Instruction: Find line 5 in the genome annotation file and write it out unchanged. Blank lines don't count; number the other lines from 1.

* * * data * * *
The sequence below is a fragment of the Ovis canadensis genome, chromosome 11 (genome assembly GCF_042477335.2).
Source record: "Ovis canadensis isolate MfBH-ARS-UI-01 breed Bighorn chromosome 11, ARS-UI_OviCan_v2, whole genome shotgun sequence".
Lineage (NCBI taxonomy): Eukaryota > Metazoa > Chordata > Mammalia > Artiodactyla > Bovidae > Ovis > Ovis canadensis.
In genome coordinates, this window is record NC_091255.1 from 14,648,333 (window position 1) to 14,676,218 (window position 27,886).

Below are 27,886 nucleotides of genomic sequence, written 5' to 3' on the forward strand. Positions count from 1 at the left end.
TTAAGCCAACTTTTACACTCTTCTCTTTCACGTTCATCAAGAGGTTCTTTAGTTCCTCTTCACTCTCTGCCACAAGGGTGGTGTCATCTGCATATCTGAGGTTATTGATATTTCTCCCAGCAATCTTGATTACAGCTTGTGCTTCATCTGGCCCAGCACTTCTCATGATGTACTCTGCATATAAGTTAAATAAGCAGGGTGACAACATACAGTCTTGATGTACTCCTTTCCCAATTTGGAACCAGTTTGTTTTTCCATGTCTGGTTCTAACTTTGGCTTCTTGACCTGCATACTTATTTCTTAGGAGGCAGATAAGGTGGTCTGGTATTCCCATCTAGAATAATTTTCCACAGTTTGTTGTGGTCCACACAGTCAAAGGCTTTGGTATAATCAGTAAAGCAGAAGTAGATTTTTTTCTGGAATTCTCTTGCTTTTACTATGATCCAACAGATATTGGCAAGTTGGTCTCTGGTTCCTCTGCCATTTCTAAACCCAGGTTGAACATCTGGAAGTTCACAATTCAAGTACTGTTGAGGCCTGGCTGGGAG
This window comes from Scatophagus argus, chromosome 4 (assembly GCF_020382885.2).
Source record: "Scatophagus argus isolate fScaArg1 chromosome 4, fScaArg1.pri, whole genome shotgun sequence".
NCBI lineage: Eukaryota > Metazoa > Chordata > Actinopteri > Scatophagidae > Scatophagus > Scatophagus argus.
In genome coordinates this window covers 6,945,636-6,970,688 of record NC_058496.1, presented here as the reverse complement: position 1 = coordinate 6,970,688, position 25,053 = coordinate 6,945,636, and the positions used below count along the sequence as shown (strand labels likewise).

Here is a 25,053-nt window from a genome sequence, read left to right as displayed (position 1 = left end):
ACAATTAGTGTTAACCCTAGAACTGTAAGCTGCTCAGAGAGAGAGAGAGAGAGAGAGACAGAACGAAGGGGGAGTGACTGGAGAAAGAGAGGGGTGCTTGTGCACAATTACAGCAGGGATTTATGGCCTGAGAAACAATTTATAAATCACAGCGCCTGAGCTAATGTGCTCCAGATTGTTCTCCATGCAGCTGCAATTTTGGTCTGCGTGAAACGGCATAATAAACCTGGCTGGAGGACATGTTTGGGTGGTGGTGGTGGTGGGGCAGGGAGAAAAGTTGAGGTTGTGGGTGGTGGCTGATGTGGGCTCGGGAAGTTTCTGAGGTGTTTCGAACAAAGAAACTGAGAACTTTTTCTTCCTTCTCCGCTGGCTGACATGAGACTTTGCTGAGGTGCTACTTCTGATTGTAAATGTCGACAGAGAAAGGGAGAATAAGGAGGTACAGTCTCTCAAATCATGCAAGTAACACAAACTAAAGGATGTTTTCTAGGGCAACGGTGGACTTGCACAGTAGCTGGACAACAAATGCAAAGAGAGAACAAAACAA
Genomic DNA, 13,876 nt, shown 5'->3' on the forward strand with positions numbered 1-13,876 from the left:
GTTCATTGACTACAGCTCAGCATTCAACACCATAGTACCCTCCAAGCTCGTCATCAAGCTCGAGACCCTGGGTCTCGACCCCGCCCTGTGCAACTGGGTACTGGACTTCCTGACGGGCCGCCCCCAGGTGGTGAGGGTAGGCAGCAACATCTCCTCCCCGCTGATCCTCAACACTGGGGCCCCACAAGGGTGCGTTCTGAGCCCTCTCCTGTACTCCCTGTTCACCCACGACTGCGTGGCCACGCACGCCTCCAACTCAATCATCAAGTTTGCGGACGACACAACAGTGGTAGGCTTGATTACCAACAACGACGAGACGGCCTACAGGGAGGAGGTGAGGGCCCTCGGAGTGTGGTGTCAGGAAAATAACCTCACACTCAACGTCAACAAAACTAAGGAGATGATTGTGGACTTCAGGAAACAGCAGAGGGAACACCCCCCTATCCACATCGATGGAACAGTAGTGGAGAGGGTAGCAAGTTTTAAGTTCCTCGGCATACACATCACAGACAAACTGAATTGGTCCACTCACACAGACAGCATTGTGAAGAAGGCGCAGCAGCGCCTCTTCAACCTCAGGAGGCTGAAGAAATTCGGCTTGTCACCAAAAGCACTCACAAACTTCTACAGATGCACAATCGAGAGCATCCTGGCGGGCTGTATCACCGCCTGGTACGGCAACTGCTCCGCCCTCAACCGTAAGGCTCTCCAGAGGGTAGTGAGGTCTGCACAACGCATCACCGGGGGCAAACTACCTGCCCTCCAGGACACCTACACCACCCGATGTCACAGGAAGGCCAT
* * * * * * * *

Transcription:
Below are 27,886 nucleotides of genomic sequence, written 5' to 3' on the forward strand. Positions count from 1 at the left end.